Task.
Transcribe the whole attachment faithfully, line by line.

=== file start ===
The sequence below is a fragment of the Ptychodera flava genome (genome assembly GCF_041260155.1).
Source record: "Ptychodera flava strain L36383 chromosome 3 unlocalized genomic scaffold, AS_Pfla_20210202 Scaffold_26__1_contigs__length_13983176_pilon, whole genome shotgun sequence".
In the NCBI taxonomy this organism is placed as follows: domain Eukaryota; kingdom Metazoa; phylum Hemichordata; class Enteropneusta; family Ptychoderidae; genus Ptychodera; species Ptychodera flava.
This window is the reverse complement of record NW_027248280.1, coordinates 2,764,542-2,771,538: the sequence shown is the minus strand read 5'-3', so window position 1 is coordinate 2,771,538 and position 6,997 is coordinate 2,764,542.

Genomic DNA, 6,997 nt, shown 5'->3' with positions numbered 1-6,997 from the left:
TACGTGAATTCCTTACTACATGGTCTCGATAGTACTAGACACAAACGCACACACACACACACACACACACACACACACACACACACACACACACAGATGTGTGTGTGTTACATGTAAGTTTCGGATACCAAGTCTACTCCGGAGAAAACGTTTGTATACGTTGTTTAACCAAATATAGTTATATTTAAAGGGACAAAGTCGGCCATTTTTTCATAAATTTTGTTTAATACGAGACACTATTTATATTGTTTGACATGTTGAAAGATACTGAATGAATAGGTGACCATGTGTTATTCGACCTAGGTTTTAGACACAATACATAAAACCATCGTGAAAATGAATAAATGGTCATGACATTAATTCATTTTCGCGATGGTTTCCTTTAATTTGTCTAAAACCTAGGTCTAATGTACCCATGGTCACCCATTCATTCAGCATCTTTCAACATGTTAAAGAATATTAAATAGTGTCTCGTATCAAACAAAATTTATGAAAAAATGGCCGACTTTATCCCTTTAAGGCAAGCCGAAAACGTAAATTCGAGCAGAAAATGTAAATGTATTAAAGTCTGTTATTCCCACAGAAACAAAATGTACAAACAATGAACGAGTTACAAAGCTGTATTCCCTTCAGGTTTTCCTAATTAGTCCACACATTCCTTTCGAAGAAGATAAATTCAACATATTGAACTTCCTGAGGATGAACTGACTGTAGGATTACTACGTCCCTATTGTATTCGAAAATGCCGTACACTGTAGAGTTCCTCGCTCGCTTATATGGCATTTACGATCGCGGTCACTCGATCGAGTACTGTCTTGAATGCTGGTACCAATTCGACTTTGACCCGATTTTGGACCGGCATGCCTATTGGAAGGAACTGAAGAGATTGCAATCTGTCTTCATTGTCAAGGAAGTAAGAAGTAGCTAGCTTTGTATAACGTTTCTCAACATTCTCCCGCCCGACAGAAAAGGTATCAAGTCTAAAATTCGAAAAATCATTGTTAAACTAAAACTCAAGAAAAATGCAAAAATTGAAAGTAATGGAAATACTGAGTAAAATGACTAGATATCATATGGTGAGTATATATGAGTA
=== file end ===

The sequence below is a fragment of the Ptychodera flava genome (genome assembly GCF_041260155.1).
Source record: "Ptychodera flava strain L36383 chromosome 3 unlocalized genomic scaffold, AS_Pfla_20210202 Scaffold_26__1_contigs__length_13983176_pilon, whole genome shotgun sequence".
In the NCBI taxonomy this organism is placed as follows: domain Eukaryota; kingdom Metazoa; phylum Hemichordata; class Enteropneusta; family Ptychoderidae; genus Ptychodera; species Ptychodera flava.
This window is the reverse complement of record NW_027248280.1, coordinates 2,764,542-2,771,538: the sequence shown is the minus strand read 5'-3', so window position 1 is coordinate 2,771,538 and position 6,997 is coordinate 2,764,542.

Genomic DNA, 6,997 nt, shown 5'->3' with positions numbered 1-6,997 from the left:
TACGTGAATTCCTTACTACATGGTCTCGATAGTACTAGACACAAACGCACACACACACACACACACACACACACACACACACACACACACACACAGATGTGTGTGTGTTACATGTAAGTTTCGGATACCAAGTCTACTCCGGAGAAAACGTTTGTATACGTTGTTTAACCAAATATAGTTATATTTAAAGGGACAAAGTCGGCCATTTTTTCATAAATTTTGTTTAATACGAGACACTATTTATATTGTTTGACATGTTGAAAGATACTGAATGAATAGGTGACCATGTGTTATTCGACCTAGGTTTTAGACACAATACATAAAACCATCGTGAAAATGAATAAATGGTCATGACATTAATTCATTTTCGCGATGGTTTCCTTTAATTTGTCTAAAACCTAGGTCTAATGTACCCATGGTCACCCATTCATTCAGCATCTTTCAACATGTTAAAGAATATTAAATAGTGTCTCGTATCAAACAAAATTTATGAAAAAATGGCCGACTTTATCCCTTTAAGGCAAGCCGAAAACGTAAATTCGAGCAGAAAATGTAAATGTATTAAAGTCTGTTATTCCCACAGAAACAAAATGTACAAACAATGAACGAGTTACAAAGCTGTATTCCCTTCAGGTTTTCCTAATTAGTCCACACATTCCTTTCGAAGAAGATAAATTCAACATATTGAACTTCCTGAGGATGAACTGACTGTAGGATTACTACGTCCCTATTGTATTCGAAAATGCCGTACACTGTAGAGTTCCTCGCTCGCTTATATGGCATTTACGATCGCGGTCACTCGATCGAGTACTGTCTTGAATGCTGGTACCAATTCGACTTTGACCCGATTTTGGACCGGCATGCCTATTGGAAGGAACTGAAGAGATTGCAATCTGTCTTCATTGTCAAGGAAGTAAGAAGTAGCTAGCTTTGTATAACGTTTCTCAACATTCTCCCGCCCGACAGAAAAGGTATCAAGTCTAAAATTCGAAAAATCATTGTTAAACTAAAACTCAAGAAAAATGCAAAAATTGAAAGTAATGGAAATACTGAGTAAAATGACTAGATATCATATGGTGAGTATATATGAGTA